They're everywhere. And they bring a degree of encroaching chaos that leaves even me, the mega-untidy one, defeated - utterly, abjectly defeated.
The Lovely Son is working on about ten things at once - sawing, routing, filling, sanding, painting, fitting in one task while another dries, and sorting out other niggling problems for me, like my printer/scanner that had steadfastly refused to scan, while carrying with him rich deposits of dust that remain on my desk when he moves elsewhere. See?
The mess is overwhelming. I have reared a Mess Monster. If he was your handyman, you would be moving into the shed while he worked; I can't, because he is putting sensible shelves in the shed, and to get to it I would have to climb over the contents of the boiler cupboard, because he's putting sensible shelves in there too. Up till now, I had shelves that tipped over sideways if too much weight was put on one end, and sent all the boxes of screws, nails and assorted, hoarded tat to the floor, where there were more ill-organised heaps of things that couldn't be parted with.
He sends me texts if I go out: "Be prepared to sort cupboard contents when you come back." This means he has just piled mountains of stuff higgledy-piggledy on the back kitchen worktop that doubles as the cats' feeding station, thus causing feline consternation at the abrupt loss of elevenses, twelveses, afternoon snacks.
The house is perishing cold. The heating is on, but the back door is wide open, because he's cutting and sanding out in the yard, and forgets that the rest of us aren't dressed for outdoor temperatures. If I flee upstairs, I have to avoid the mess from the handrails that are being sanded back to their beautiful un-paint-splattered mahogany. In the small attic, the little door to the eaves, so shrunken with age that a strong draught can blow it open, has been replaced, so that the layers of itch-inducing loft insulation are safe from marauding cats who so love an unsupervised dark corner.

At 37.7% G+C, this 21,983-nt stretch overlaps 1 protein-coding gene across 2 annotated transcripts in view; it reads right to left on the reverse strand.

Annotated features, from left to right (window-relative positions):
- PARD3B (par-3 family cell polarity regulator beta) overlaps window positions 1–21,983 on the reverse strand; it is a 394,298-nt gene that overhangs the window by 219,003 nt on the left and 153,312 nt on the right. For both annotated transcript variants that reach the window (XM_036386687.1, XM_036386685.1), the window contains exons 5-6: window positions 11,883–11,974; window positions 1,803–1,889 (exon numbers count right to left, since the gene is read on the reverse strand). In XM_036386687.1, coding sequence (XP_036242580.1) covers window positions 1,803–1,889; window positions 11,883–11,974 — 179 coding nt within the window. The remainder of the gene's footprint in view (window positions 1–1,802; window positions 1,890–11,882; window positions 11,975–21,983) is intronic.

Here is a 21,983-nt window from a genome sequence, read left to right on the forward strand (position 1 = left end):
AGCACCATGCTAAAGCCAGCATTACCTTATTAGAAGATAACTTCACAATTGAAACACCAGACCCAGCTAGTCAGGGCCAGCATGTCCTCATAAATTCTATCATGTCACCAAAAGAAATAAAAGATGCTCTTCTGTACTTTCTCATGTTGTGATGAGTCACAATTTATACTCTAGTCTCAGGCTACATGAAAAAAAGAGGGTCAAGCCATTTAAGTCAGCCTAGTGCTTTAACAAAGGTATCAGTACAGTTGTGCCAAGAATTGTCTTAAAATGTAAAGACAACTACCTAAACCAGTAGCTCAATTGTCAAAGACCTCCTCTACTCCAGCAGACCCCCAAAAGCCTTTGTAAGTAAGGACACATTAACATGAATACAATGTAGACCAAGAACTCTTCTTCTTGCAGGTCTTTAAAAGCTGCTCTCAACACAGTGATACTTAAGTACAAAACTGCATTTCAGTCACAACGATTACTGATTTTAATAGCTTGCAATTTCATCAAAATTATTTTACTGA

Scattered everywhere else are his personal belongings, phone (with its unsettling ding-dong! doorbell sound that indicates the arrival of another text, not a visitor), books, shoes, cups, lists, pencils, and much more. The words "Where's my...." are uttered so often that I no longer hear them, let alone respond.
The two little scaredy-cats are in hiding, because the Lovely Son is large and unfamiliar, and only safe to approach, they think, if he's sitting down quietly eating a meal, in which case he becomes fair game for professional scrounging. The dog is delighted to have him home, although the noise gets to her too, and she has to cling to me when the sanding is going on. And the LS looks a bit alarming even to me in his high-spec dust mask, practising his Darth Vader breathing technique.
Millie the fearless one sleeps, unperturbed. What she doesn't know is that she is having a special little door made for her that will close neatly and securely over the cat flap so that she can no longer break out by sliding the lock across and following me whenever I go out. This is a more reliable option than buying a more secure cat flap, because I believe Millie would learn to open or barge any cat flap, but might struggle to unlatch and open a hinged door first.
But I may be wrong there, of course. I'd swear that she is quite capable of overcoming a lack of opposable thumbs in pursuit of thrilling walks with the dog and me. But I hope the double door idea works. The prospect of being able to walk all the way into town without casting anxious glances over my shoulder is a comforting one.
Today is dust. Tomorrow is smells; paint and varnish. I stand warned. Of course, despite moaning and feeling overwhelmed, I am deeply grateful to have so much sustained help, messy, smelly and noisy though it may be. He's not called the Lovely Son for nothing.
When it's all over, I will have a long and venerable to-do list filled at last with gratifying crossings-out. Wally the painter arrives in late April, and my aim is to have all the other major jobs completed by then. And why?
Because after the sitting room has been painted and the ancient stair carpet replaced, this old house is - dare I say it here? with so many witnesses? - I'll whisper it:
going on the market.